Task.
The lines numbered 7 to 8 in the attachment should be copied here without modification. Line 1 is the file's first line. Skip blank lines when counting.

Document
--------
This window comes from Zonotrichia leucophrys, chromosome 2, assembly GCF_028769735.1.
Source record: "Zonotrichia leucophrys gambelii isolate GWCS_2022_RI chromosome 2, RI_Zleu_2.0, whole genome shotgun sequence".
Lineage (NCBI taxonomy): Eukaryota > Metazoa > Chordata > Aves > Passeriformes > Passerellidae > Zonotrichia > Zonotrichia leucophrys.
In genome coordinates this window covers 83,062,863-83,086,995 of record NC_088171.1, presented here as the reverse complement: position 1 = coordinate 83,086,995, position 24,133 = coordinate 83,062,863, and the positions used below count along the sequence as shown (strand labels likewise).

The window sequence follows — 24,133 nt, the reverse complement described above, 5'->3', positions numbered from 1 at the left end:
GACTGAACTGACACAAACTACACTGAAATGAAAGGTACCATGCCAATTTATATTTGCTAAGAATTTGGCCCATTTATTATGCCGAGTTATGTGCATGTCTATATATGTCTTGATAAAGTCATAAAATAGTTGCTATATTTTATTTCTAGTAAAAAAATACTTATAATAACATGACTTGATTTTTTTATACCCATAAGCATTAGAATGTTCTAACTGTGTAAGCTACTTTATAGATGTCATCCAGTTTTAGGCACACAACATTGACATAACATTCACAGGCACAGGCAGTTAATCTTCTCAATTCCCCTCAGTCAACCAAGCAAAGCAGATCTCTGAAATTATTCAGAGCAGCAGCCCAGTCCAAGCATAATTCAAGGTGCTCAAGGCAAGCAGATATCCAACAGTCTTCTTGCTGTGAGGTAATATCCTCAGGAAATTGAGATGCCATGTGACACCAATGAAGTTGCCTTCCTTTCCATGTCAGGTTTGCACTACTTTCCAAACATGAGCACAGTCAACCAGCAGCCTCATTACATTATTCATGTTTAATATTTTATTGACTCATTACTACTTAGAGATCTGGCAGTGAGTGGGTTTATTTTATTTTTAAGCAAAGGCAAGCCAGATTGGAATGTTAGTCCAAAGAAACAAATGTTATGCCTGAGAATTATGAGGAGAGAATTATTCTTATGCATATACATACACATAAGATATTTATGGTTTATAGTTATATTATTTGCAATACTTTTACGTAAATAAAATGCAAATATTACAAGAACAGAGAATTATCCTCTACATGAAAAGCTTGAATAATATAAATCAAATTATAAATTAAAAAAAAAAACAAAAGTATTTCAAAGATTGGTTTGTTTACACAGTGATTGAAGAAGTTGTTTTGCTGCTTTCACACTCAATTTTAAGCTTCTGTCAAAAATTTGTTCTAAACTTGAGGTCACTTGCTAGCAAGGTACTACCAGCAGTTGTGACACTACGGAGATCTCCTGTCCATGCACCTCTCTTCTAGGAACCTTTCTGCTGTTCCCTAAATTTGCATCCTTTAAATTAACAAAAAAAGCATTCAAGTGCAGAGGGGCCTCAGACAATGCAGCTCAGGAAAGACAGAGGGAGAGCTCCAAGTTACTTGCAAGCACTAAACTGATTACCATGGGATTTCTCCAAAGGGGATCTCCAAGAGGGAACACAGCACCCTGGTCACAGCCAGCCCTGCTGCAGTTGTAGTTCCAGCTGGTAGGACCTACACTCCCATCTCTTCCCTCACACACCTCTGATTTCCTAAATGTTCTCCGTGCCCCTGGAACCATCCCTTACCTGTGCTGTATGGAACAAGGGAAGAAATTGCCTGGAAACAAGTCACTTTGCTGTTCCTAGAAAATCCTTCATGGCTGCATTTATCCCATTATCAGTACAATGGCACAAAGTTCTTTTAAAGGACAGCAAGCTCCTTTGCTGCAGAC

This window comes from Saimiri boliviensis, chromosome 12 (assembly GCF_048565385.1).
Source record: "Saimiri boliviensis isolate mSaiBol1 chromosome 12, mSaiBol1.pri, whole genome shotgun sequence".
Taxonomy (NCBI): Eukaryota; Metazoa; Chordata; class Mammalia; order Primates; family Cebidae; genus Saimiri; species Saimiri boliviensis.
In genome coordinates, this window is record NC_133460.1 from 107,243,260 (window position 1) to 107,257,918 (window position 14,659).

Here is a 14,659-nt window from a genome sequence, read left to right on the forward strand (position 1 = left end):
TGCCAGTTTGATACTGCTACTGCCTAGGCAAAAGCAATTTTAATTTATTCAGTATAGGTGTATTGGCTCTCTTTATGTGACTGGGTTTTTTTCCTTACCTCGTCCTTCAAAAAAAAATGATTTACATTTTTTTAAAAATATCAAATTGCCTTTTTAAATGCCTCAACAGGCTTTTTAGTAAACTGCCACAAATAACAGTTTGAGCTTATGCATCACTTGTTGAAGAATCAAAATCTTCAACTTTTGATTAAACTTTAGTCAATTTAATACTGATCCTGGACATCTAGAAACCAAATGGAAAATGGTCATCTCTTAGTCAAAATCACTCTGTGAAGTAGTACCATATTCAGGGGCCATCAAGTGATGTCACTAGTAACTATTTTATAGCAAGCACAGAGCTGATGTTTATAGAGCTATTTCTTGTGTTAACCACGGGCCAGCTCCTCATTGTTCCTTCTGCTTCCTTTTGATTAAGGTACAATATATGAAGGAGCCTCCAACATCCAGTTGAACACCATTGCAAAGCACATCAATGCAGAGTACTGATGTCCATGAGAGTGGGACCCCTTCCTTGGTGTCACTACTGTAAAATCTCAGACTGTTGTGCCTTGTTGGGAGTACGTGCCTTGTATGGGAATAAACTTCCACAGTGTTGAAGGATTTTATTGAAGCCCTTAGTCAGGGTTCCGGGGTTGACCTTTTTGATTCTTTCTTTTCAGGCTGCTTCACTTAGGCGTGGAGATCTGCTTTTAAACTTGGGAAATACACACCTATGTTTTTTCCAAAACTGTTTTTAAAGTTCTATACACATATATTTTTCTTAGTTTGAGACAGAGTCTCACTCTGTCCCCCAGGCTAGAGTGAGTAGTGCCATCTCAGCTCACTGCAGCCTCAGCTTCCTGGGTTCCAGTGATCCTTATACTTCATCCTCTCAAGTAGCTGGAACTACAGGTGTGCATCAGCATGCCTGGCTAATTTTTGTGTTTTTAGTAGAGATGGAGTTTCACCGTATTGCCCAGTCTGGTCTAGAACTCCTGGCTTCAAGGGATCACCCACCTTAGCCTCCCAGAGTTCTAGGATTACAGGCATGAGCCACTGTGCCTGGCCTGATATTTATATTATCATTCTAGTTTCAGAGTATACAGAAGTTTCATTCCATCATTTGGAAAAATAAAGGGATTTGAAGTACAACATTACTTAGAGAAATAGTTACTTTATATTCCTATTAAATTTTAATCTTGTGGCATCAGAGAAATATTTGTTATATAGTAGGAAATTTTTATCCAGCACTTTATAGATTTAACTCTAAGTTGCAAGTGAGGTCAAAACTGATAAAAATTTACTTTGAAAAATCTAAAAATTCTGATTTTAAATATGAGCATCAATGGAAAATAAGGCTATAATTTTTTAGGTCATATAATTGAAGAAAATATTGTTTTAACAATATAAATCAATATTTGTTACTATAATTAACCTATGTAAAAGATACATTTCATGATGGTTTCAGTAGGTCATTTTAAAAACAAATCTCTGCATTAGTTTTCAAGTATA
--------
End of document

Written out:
This window comes from Saimiri boliviensis, chromosome 12 (assembly GCF_048565385.1).
Source record: "Saimiri boliviensis isolate mSaiBol1 chromosome 12, mSaiBol1.pri, whole genome shotgun sequence".